One of the most common Xenoestrogens is BPA (Bisphenol A). BPA is used in plastic to make it stronger. It is used mainly in plastic bottles, trays, on the inside of cans, and is also found on receipts and other rolled paper therefore everyone is exposed.

We can avoid exposure to BPA by not using plastic bottles and cans. Using glass, porcelain, and stainless steel are better options and are BPA free. Heating plastics releases more BPA or BPA substitutes so if you are storing food or drinks in plastic containers, put it on a glass or porcelain plate before microwaving or adding boiling water. Don’t leave reusable water bottles in the car in the summer where it gets baked.


Dioxin (another famous xenoestrogen) is a toxic byproduct of industrial and consumer processes. The main sources of dioxins are waste incineration. Dioxins are subsequently released into the environment, contaminating fields and crops. Livestock eat the crops and the dioxin enters their tissue. Humans then eat the contaminated animal products and become exposed to the Dioxin. There is strong suggestion that Dioxin is a major contributor to the increase in endometriosis.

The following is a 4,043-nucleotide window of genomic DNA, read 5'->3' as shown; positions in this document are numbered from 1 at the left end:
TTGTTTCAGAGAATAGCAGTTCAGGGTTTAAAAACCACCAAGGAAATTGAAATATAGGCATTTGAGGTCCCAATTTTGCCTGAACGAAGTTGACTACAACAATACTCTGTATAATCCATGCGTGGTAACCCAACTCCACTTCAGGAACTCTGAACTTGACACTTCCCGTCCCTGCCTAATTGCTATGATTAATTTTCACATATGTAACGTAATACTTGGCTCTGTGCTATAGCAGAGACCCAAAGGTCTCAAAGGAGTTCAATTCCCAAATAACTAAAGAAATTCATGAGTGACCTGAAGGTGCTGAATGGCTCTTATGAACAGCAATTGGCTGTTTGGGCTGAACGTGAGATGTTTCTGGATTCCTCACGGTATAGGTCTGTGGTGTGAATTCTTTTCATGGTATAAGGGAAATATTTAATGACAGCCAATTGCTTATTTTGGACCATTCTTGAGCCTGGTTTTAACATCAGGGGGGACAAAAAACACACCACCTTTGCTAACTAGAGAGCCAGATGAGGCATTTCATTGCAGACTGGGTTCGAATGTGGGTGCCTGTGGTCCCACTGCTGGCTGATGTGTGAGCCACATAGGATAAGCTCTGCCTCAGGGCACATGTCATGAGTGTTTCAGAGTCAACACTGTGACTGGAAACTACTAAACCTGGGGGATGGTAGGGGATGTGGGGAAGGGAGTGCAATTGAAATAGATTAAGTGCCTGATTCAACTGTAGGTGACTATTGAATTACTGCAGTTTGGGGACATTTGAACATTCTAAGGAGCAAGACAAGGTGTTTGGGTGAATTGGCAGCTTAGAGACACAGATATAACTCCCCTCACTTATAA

Pyrethoid pesticides

A south African study looked at the effect of Pyretoids (a pesticide used in many insecticides) The results are suggestive of decreased ovarian reserve associated with exposure to pyrethoid pesticides. This means that these Pyretoids have a significant effect on egg quality and quantity in women.

Air Pollution

Air pollution is another important factor. A study has looked at women who lived close to high ways compared to women who lived in more rural areas. These women were 21 percent more likely to report secondary infertility than women who lived farther away, and that increase was statistically significant, researchers report in the journal Human Reproduction (this is a very important
fertility Journal)

Sperm Quality